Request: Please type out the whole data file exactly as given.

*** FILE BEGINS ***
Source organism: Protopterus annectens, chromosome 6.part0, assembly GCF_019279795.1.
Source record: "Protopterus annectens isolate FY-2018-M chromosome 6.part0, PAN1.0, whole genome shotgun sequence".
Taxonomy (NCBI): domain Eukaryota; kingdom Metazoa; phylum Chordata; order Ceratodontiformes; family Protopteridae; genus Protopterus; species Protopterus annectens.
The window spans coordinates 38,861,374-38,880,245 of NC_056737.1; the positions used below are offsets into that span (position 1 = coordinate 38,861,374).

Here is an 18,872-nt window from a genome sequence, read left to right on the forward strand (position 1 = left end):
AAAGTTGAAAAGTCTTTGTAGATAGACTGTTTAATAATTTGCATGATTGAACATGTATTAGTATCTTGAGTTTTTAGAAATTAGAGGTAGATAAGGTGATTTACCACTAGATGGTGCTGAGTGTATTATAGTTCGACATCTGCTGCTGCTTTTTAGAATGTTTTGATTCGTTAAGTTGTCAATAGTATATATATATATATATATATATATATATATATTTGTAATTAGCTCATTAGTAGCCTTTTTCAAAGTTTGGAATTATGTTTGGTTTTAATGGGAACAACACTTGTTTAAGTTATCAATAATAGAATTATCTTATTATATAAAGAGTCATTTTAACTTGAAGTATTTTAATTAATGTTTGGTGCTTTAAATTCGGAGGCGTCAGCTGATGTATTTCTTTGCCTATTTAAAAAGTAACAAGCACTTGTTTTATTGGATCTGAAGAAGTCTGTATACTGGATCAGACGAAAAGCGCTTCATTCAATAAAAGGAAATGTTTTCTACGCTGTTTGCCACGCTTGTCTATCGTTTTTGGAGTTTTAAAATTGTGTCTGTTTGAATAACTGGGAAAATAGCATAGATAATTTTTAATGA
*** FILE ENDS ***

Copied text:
Source organism: Protopterus annectens, chromosome 6.part0, assembly GCF_019279795.1.
Source record: "Protopterus annectens isolate FY-2018-M chromosome 6.part0, PAN1.0, whole genome shotgun sequence".
Taxonomy (NCBI): domain Eukaryota; kingdom Metazoa; phylum Chordata; order Ceratodontiformes; family Protopteridae; genus Protopterus; species Protopterus annectens.
The window spans coordinates 38,861,374-38,880,245 of NC_056737.1; the positions used below are offsets into that span (position 1 = coordinate 38,861,374).

Here is an 18,872-nt window from a genome sequence, read left to right on the forward strand (position 1 = left end):
AAAGTTGAAAAGTCTTTGTAGATAGACTGTTTAATAATTTGCATGATTGAACATGTATTAGTATCTTGAGTTTTTAGAAATTAGAGGTAGATAAGGTGATTTACCACTAGATGGTGCTGAGTGTATTATAGTTCGACATCTGCTGCTGCTTTTTAGAATGTTTTGATTCGTTAAGTTGTCAATAGTATATATATATATATATATATATATATATATATTTGTAATTAGCTCATTAGTAGCCTTTTTCAAAGTTTGGAATTATGTTTGGTTTTAATGGGAACAACACTTGTTTAAGTTATCAATAATAGAATTATCTTATTATATAAAGAGTCATTTTAACTTGAAGTATTTTAATTAATGTTTGGTGCTTTAAATTCGGAGGCGTCAGCTGATGTATTTCTTTGCCTATTTAAAAAGTAACAAGCACTTGTTTTATTGGATCTGAAGAAGTCTGTATACTGGATCAGACGAAAAGCGCTTCATTCAATAAAAGGAAATGTTTTCTACGCTGTTTGCCACGCTTGTCTATCGTTTTTGGAGTTTTAAAATTGTGTCTGTTTGAATAACTGGGAAAATAGCATAGATAATTTTTAATGA